Preferred provider plans are not required to have a quality assurance program and are instead subject to remedial action plans as mentioned earlier. The remedial action plan requires the insurer offering the preferred provider plan to develop procedures for taking effective and timely remedial actions to address issues arising from access to and continuity of care. The proposed rule requires the remedial action plan to contain at least all of the following: designation of a senior-level staff person responsible for oversight of the plan, a written plan for the oversight of any function that is delegated to other contracted entities, a procedure for periodic review of the insurer's performance or the performance of a contracted entity, periodic and regular review of grievances, complaints and OCI complaints, a written plan for maintaining the confidentiality of protected information, documentation of timely correction of access to and continuity of care issues identified in the plan to include the date the insurer was aware of the issue, the type of issue, the person responsible for the development and management of the plan, the remedial action plan utilized in each situation, the outcome of the action plan, and the established time frame for reevaluation of the issue to ensure resolution and compliance with the remedial action plan
Emergency medical care treatment coverage was identified by the Commissioner as another specific type of service for which the Office frequently receives complaints from Wisconsin consumers. This form of regulation is found in the surrounding states and is most similar to the regulation in Iowa. To further clarify the prudent person mandate for coverage of emergency medical care, the proposed rule contains requirements for both insurers offering defined network plans and preferred provider plans that provide emergency medical care treatment as a covered benefit. These insurers shall provide that treatment as though the provider was a participating provider when the enrollee cannot reasonably reach a preferred provider or is admitted for inpatient care even if the care is provided by a nonparticipating provider. The plans must reimburse the provider at the nonparticipating provider rate and apply any deductibles, coinsurance or other costsharing provisions, if applicable, at the participating provider rate.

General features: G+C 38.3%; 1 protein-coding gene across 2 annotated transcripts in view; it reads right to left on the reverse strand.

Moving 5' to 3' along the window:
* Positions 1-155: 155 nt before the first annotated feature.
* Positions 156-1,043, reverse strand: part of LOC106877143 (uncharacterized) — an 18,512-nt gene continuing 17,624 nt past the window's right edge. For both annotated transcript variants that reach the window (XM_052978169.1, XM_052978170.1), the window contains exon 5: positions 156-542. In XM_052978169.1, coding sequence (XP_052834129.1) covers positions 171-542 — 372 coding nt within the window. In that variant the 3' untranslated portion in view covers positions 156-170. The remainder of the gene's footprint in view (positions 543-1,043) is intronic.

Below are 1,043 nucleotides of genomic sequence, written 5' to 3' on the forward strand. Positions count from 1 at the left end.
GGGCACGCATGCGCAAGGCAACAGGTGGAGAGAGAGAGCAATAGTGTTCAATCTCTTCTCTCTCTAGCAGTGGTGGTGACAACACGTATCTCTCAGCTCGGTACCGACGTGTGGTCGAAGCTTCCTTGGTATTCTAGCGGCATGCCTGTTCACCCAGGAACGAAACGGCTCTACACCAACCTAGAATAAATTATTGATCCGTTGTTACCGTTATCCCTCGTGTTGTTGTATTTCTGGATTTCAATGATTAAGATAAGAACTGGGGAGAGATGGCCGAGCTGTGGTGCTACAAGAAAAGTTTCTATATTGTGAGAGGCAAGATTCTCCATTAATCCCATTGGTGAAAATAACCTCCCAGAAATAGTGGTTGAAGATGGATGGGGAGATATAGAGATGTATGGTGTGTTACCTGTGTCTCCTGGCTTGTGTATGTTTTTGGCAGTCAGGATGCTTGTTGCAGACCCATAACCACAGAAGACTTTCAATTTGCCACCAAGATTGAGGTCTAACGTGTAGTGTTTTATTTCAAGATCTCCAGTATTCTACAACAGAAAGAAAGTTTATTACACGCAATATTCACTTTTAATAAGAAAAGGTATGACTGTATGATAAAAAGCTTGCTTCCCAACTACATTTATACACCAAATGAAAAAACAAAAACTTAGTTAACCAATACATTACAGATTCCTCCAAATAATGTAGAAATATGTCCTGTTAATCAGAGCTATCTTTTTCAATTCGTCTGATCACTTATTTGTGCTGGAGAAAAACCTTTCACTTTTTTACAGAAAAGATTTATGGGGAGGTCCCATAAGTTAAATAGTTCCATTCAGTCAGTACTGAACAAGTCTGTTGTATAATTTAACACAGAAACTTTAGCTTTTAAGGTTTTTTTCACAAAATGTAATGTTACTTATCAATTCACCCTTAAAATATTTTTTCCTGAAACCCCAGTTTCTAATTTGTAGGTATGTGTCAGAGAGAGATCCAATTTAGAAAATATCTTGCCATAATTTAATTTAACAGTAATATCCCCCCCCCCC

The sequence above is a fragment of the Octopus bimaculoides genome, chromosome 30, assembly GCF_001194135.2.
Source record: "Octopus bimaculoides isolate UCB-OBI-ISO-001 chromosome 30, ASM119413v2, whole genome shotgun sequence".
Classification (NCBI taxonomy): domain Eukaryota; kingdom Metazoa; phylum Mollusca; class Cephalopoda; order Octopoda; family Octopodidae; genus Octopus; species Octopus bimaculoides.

Defined network plans and preferred provider plans are both required to annually certify compliance with applicable access standards. Defined network plans and preferred providers plans must both provide covered benefits by plan providers with reasonable promptness with respect to geographic location, hours of operation waiting times for appointments in provider offices and after hour's care reflecting the usual practice in the local area with geographic availability reflecting the usual medical travel times within the community. This requirement is not new and does not require insurers to mandate to participating providers the provider's hours of operation. Rather when the insurer is required to reply to the Office, the insurer must demonstrate that the hours of operation waiting time for appointments and after hours care of the participating providers is reasonable based upon the geographic location and usual medical travel times within that community.
The Commissioner finds that the circumstances of insurers offering group or blanket health insurance policy require that the insurer offering the policy otherwise exempt from Chs. 600
, Stats., under s. 600.01 (1) (b) 3.
, Stats., in order to provide adequate protection to Wisconsin enrollees and the public those insurers shall comply with s. Ins 9.34 (2)
and s. 609.22 (2)
, Stats., when it covers 100 or more residents of this state under a policy that is otherwise exempt under s. 600.01 (1) (b) 3.
Finally, the proposed rule includes several new definitions of terms that were requested by the industry to assist in clarifying relationships between insurers and providers and to clarify what entities are subject to specific requirements.
The proposed rule would be enforced under ss. 601.41
, Stats., or ch. 645
, Stats., or any other enforcement provision of chs. 600
, Stats. This proposed rule includes a significantly delayed applicability date to give insurers amply time to comply with the various provisions including sufficient time to submit to the OCI forms for approval prior to use.